GOP senator: 'No problem' with Mueller testifying

Sen. Ron JohnsonRonald (Ron) Harold JohnsonThe Hill’s Morning Report — Category 5 Mueller storm to hit today GOP senators double down on demand for Clinton email probe documents Congress opens door to fraught immigration talks MORE (R-Wis.) says he has “no problem” with special counsel Robert MuellerRobert Swan MuellerSasse: US should applaud choice of Mueller to lead Russia probe MORE testifying about his probe into the 2016 presidential election, underscoring the different points of view within the Senate GOP caucus.

“I thought it was interesting the attorney general said he had no problem with that. I would have no problem with that,” Johnson told Wisconsin radio station WTMJ on Thursday, asked about Mueller testifying. 

He added that he would “be happy to listen to his testimony.” 


Democrats are clamoring for Mueller to testify publicly about his two-year investigation into Russian election interference and the Trump campaign, as well as how he made his decisions on collusion and obstruction of justice. 

Attorney General William BarrWilliam Pelham BarrEx-FBI official: ‘Links and coordination’ with Russia happen everyday Dem lawmaker: Mueller report shows ‘substantial body of evidence’ on obstruction New normal: A president can freely interfere with investigations without going to jail MORE said during his press conference on Thursday that he would have “no problem” with Mueller testifying before Congress. 

Two House panels, the Judiciary and the Intelligence committees, have already summoned Mueller to appear publicly. Though Barr is scheduled to testify next month, no Senate committees have yet signaled they will call for Mueller to also appear. 

Johnson’s comments are the latest sign of division among Republicans about whether the former FBI director should be brought before the Senate. 

Sen. Lindsey GrahamLindsey Olin GrahamJudiciary chairman issues subpoena for full Mueller report The Hill’s Morning Report — Mueller aftermath: What will House Dems do now? Barr to allow some lawmakers to review less-redacted Mueller report as soon as next week MORE (R-S.C.), the chairman of the Senate Judiciary Committee, told McClatchy that he was “not interested” in calling Mueller to testify before his panel.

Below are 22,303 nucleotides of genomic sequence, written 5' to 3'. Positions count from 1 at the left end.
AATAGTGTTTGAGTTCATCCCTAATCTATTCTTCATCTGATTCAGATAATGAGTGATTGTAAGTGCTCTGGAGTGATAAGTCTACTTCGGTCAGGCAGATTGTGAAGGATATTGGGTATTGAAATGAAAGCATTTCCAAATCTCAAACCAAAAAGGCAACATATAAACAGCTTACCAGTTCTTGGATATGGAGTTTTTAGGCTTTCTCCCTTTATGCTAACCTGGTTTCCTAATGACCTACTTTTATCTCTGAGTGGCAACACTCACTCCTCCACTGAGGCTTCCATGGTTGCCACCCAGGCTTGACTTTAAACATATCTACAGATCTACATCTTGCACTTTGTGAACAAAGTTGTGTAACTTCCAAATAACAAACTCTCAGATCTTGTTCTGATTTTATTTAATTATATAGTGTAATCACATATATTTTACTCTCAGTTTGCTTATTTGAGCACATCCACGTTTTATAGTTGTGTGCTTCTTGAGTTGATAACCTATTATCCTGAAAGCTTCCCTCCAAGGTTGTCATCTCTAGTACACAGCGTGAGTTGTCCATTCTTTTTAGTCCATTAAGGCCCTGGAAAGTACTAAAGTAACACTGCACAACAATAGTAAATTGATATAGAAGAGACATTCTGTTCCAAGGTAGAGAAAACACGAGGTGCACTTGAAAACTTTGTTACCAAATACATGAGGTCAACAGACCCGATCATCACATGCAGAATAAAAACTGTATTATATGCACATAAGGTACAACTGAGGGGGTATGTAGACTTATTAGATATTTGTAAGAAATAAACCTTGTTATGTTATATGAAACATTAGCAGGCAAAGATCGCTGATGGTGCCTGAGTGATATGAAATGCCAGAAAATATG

“He’s done his job,” Graham said about Mueller. “I’m not going to retry the case.”

Senate Intelligence Committee Chairman Richard BurrRichard Mauze BurrCollins backs having Mueller testify Graham says he’s ‘not interested’ in Mueller testifying Booker, Harris have missed most Senate votes MORE (R-N.C.) hasn’t commented on having Mueller testify since the report was released on Thursday. 

But when asked about calling Mueller during a speech at Duke University earlier this month, Burr said that “we will probably not be calling individuals, it’s probably the jurisdiction of the Judiciary Committee.”

Two members of Burr’s panel have taken different points of view on if Mueller should be called to testify. 

Sen. Susan CollinsSusan Margaret CollinsThe Hill’s Morning Report — Mueller aftermath: What will House Dems do now? Collins backs having Mueller testify Graham says he’s ‘not interested’ in Mueller testifying MORE (R-Maine), a member of the Intelligence Committee, said in a statement that she was “pleased” Barr wouldn’t object to Mueller testifying. 

“If Mr. Mueller were to testify, it could give the Congress and the American people another opportunity to better understand the facts and conclusions that he reached during his investigation,” she said. 

Sen. Roy BluntRoy Dean BluntThe Hill’s Morning Report — Mueller aftermath: What will House Dems do now? Graham says he’s ‘not interested’ in Mueller testifying Hillicon Valley: Washington preps for Mueller report | Barr to hold Thursday presser | Lawmakers dive into AI ethics | FCC chair moves to block China Mobile | Dem bill targets ‘digital divide’ | Microsoft denies request for facial recognition tech MORE (R-Mo.), a member of GOP leadership and of the Intelligence panel, described himself as “neutral” on Mueller testifying.

“The job of the special counsel is to report his findings to the attorney general. I’m neutral on whether he should come and talk about his findings or not. I think his decision not to become a media figure during the investigation itself was both extraordinary and I thought a good decision,” Blunt told reporters on Thursday.

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